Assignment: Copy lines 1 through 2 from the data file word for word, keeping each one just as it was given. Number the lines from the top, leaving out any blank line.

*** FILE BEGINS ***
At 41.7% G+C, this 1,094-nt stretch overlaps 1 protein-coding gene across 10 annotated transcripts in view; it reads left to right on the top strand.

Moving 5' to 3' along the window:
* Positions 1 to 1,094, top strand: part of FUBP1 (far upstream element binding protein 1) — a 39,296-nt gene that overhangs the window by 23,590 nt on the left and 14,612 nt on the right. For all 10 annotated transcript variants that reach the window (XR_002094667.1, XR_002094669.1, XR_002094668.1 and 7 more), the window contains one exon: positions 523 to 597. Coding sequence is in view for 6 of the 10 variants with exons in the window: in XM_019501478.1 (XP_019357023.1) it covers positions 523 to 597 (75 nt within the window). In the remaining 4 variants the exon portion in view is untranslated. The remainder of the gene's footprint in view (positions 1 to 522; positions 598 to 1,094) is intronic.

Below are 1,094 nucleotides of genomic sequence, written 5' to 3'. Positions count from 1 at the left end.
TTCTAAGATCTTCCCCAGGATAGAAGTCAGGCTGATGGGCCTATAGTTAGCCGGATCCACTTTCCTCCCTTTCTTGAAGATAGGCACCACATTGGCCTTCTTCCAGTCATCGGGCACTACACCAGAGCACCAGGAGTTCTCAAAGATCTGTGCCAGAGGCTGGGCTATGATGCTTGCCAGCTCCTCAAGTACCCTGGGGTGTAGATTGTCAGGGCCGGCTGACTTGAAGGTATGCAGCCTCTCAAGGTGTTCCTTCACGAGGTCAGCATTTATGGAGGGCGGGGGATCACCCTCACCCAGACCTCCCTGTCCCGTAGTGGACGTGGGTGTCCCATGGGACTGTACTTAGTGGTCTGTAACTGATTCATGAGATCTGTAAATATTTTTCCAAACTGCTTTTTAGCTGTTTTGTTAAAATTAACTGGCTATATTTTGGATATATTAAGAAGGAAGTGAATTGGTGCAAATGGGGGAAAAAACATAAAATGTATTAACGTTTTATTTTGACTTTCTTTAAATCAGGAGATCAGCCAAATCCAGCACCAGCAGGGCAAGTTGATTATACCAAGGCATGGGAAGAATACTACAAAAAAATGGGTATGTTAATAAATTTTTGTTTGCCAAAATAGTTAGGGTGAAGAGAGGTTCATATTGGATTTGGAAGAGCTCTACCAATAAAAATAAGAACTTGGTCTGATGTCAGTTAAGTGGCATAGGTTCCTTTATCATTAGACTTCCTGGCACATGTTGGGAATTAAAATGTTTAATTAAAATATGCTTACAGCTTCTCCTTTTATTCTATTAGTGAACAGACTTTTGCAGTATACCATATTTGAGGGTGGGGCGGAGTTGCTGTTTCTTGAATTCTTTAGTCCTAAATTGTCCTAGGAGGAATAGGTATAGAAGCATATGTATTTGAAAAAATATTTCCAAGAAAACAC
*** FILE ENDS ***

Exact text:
At 41.7% G+C, this 1,094-nt stretch overlaps 1 protein-coding gene across 10 annotated transcripts in view; it reads left to right on the top strand.

Moving 5' to 3' along the window: